- Pick a Dracula movie. Any Dracula movie.
- 1931's Dracula can mostly be excused from this- the whole story got a period update from The Gay Nineties to the time the story was filmed, which today may seem odd but at the time was simply Pragmatic Adaptation along the lines of moving a story set in the 1960s to the 2010s. By this logic, Mina and Lucy's bobbed haircuts, heavy makeup and long narrow dresses make sense. What doesn't work, though, is Dracula's ancient "brides" having similarly sleek, short hair.
- The Hammer Horror series (and unrelated spiritual successors like The Fearless Vampire Killers) are all apparently set in Uberwald circa 1965. Try finding one of these films where the women's hairstyles aren't some architectural combination of Gibson Girl poufs and 1960s half-updone bouffants and their dresses aren't some weird gestalt silhouette that only existed in sixties impressions of the nineteenth century.
- Bram Stokers Dracula is a weird case. Lucy and Mina wear painstakingly carefully designed late-Victorian gowns about 80% of the time, with appropriate hairstyles to match, even when the costumes are ugly by modern standards (Lucy's direly frumpy wedding dress comes to mind). But when the Rule of Symbolism flies in, accuracy goes straight out the window, resulting in a few costumes that are just off the wall.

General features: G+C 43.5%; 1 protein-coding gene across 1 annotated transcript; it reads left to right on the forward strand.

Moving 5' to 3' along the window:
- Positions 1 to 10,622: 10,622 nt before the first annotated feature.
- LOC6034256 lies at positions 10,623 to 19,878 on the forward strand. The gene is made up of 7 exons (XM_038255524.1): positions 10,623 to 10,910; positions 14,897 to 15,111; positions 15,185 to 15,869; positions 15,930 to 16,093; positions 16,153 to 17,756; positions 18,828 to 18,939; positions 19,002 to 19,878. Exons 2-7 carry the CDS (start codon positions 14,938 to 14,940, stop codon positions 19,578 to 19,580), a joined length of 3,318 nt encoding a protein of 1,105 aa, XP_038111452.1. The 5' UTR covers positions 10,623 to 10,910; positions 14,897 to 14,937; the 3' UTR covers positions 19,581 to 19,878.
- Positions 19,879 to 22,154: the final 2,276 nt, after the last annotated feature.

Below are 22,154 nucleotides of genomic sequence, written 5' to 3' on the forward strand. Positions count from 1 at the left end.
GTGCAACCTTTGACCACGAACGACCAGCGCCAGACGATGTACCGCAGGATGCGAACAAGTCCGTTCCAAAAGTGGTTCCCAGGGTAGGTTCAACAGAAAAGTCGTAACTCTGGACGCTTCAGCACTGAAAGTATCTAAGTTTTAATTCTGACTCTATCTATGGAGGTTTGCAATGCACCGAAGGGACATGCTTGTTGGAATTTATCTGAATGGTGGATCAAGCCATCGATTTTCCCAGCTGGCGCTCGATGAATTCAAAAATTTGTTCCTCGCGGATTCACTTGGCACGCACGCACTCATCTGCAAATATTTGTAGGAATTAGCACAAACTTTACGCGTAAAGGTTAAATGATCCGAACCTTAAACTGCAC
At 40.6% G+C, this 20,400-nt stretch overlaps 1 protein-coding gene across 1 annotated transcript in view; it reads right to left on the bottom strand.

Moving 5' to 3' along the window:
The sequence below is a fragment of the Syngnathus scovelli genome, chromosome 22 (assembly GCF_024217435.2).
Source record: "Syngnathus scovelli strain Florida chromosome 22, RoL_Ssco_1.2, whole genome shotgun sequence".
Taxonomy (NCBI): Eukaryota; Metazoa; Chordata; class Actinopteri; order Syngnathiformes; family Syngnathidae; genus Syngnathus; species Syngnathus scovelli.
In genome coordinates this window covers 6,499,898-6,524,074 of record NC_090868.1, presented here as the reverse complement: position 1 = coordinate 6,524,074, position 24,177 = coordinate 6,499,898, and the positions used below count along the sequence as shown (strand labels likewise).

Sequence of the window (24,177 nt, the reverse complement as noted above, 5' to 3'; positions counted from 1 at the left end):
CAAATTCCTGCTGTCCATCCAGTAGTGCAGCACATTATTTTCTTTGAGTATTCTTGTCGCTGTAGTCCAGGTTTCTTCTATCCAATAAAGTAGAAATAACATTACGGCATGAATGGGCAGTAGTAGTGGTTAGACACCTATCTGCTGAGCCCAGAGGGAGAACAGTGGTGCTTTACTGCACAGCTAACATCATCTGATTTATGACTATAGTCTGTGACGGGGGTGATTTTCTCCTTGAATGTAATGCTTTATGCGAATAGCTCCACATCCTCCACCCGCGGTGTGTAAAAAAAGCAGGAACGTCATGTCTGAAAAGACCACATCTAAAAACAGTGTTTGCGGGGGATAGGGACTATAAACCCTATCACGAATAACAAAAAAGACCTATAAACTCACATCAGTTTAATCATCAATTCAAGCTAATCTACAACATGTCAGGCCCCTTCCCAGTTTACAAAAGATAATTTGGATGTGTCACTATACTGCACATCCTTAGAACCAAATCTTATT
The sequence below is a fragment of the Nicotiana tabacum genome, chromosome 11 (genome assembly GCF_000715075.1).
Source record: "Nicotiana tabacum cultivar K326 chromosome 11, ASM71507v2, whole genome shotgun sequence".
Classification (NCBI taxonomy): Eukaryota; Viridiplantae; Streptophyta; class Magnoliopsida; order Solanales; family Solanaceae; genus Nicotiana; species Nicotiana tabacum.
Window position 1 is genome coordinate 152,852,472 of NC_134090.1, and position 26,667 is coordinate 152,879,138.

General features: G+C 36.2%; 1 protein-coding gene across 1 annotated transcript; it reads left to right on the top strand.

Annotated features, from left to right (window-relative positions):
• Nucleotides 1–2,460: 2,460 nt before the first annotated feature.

- Actually Lucy's "direly frumpy wedding dress" isn't really that accurate for the period. Mina's dresses certainly aren't whereas some of the styles of Lucy's dresses are. Mina dresses far too conservatively for a woman in 1897, wearing a dress that looks about thirty years out of date and something that would have been worn in America in the 1860s.
- Pick any movie set in the 1600s or 1700s made up until the sixties and early seventies, and you'll mostly find dresses with very modest cleavage or no cleavage at all. The 17th-18th century fashions were obsessed with pushed-up boobs and massive cleavage and for a brief period during the 18th century, some ladies of the French court even exposed one breast completely to look fashionable.
- So much so that one modest 18th century woman (Frances Burney) chose to have her portrait painted with what was for then a very conservative neckline - and it's still more daring than most of what you see in 1940s movies.
- Mostly averted in Doctor Zhivago, but all the women have very 60s hair.